'How pleasant it is to spend an evening in this way! I declare that after all there is no enjoyment like reading! How much sooner one tires of any thing than of a book! — When I have a house of my own, I shall be miserable if I have not an excellent library.' No one made any reply. She then yawned again, threw aside her book, and cast her eyes round the room in quest of some amusement. — from Pride and Prejudice, by Jane Austen (1775-1817)
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June 4, 2013

The gentle art of undomesticity



      'No choice!' Mrs. Morris' scornful laugh ran out. 'You want to think of yourself a bit more, Miss Lathbury, if you don't mind me saying so. You've done too much for Father Malory and so has Miss Winifred and in the end you both get left, if you'll excuse me putting it so plainly.'
      'Yes, I suppose you're right,' I said, smiling, for really she was right. It was not the excellent women who got married but people like Allegra Gray, who was no good at sewing, and Helena Napier, who left all the washing up.  'I can't change now. I'm afraid it's too late.' I felt it would not sound very convincing if I said I hadn't really wanted to marry Julian Malory. I was obviously regarded in the parish as the chief of the rejected ones and I must fill the position with as much dignity as I could.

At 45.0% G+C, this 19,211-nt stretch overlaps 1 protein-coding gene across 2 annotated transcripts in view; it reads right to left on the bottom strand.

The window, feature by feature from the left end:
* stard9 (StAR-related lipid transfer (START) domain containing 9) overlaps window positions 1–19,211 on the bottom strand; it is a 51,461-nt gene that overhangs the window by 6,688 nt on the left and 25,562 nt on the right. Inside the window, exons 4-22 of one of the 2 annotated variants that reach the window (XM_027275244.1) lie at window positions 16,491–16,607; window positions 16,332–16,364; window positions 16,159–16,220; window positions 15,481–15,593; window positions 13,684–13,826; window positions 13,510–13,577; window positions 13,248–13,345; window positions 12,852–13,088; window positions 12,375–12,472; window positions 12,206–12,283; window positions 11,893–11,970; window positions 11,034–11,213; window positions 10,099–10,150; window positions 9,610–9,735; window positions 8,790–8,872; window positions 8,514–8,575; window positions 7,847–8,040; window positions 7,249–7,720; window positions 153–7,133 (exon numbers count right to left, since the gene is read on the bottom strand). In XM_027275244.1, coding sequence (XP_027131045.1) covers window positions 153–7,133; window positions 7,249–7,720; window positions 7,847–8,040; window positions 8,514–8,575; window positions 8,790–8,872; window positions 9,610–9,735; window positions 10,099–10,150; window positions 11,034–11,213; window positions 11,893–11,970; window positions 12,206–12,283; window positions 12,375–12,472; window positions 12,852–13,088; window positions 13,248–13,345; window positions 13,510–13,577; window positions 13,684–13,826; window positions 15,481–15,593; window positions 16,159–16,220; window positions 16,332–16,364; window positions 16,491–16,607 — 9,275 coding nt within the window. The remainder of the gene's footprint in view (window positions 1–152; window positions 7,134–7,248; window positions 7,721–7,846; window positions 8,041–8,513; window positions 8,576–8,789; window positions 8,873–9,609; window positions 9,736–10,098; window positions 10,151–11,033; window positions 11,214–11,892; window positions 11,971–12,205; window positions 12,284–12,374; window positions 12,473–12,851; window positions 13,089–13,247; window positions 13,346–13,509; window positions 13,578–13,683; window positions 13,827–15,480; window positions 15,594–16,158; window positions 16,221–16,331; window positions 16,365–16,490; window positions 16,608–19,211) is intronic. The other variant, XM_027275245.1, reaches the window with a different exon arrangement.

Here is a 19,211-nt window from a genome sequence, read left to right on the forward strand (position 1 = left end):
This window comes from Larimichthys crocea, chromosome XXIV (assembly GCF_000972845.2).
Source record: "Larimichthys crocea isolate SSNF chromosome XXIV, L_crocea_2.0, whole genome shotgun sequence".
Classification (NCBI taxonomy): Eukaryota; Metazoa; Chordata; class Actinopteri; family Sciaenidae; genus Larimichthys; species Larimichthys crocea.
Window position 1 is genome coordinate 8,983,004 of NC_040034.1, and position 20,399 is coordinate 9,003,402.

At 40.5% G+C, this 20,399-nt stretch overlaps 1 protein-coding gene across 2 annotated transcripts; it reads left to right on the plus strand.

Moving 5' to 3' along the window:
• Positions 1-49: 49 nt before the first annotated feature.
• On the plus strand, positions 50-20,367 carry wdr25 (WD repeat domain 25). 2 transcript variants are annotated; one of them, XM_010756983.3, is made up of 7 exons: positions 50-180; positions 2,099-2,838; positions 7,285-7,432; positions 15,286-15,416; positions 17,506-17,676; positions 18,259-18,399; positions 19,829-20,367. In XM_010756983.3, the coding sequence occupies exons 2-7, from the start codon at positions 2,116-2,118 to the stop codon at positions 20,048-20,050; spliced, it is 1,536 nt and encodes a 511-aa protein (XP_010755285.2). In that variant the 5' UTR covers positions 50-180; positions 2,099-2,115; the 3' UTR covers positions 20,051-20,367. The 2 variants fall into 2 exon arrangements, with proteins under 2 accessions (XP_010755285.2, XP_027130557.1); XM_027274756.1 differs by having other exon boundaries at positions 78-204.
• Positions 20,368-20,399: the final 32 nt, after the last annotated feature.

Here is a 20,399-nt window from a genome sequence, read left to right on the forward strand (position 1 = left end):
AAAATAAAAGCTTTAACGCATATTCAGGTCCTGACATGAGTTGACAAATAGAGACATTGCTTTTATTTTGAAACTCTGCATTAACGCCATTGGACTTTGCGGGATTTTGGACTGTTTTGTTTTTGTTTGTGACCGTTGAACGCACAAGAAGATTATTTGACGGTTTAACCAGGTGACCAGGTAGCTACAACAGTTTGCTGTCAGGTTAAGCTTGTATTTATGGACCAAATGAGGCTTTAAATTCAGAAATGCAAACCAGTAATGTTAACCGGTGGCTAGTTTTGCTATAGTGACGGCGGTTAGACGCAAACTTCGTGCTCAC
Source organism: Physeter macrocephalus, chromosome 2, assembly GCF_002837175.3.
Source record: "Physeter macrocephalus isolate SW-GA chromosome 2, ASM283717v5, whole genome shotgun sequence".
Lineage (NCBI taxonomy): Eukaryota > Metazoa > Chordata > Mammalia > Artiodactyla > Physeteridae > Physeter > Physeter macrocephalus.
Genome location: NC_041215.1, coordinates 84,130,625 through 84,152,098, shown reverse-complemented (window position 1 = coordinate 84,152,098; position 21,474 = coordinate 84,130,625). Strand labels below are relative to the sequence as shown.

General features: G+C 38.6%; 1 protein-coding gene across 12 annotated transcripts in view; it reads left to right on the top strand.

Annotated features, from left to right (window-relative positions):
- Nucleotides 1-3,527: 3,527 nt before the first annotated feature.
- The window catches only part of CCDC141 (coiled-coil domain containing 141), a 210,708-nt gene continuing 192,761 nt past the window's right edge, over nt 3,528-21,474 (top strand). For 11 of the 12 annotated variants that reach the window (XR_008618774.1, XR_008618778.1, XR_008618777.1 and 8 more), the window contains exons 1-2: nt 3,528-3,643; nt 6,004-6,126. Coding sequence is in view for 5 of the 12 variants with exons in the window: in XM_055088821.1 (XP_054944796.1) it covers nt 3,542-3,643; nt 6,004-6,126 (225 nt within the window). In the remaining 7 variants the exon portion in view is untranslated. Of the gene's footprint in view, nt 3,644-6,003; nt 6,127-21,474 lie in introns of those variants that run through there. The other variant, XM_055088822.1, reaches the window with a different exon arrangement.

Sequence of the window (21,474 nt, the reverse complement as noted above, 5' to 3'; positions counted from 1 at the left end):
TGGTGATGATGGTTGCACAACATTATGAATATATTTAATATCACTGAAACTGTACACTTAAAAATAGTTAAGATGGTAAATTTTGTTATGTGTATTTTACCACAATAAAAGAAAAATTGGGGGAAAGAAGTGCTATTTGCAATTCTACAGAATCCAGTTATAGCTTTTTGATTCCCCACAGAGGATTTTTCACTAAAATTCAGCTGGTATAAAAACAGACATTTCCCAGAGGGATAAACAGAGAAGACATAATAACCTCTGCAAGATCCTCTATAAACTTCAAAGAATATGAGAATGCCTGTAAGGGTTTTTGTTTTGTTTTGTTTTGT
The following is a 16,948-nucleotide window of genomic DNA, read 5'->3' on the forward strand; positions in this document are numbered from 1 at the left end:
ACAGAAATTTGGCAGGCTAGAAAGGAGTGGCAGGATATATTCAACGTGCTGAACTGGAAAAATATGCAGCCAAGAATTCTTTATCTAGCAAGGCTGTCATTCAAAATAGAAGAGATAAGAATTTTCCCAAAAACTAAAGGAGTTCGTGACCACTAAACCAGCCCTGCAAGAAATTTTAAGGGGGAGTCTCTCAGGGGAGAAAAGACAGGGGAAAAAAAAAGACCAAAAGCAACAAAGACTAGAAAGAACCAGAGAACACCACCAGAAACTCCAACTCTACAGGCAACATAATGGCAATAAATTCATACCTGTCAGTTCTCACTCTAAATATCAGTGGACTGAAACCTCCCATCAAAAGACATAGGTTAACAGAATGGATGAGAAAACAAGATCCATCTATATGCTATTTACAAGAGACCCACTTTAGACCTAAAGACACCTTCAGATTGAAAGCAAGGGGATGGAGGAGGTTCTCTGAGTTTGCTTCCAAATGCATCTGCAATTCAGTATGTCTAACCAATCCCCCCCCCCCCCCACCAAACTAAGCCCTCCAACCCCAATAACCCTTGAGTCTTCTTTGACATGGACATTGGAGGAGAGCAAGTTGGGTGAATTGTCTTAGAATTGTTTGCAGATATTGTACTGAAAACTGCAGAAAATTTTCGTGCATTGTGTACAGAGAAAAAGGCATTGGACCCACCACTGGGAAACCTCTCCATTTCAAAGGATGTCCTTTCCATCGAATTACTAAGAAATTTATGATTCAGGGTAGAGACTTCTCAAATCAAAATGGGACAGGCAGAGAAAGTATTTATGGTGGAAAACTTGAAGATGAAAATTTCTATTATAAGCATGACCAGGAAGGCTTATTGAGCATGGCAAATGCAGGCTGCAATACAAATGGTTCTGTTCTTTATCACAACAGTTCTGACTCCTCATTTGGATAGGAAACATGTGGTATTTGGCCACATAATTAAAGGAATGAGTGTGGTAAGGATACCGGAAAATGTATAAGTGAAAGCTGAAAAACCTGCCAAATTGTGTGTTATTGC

'You're not bad-looking,' said Mrs. Malory quickly and then looked shocked, as if she had gone too far. She bent down, unhooked the bag from the Hoover and shook out a great mound of dust on to a newspaper. 'Things happen, even at the last minute,' she said mysteriously. 'Not that you'd want to marry a man who'd been divorced. Too much of this old divorce, there is,' she muttered, going out into the kitchen with the bundle of dust. I heard her say there was a drop of milk in the jug that would do for my tea.
      She left me feeling a little shaken, almost as if I really had failed in some kind of duty and must take immediate action to make up for it. I must go to Julian and not do things for him and then he might reject Allegra and marry me. As for Rocky, in his cottage surrounded by nettles, perhaps it did not matter how much I did for him since he could never be regarded as a possible husband.

from Excellent Women, by Barbara Pym

 

1 comment:

Cosy Books said...

'chief of the neglected ones'...oh, that is too funny.

It's a wonder ladies had time to do anything at all apart from preparing tea, baking cakes, and making a suitable match!

Thank you for visiting!

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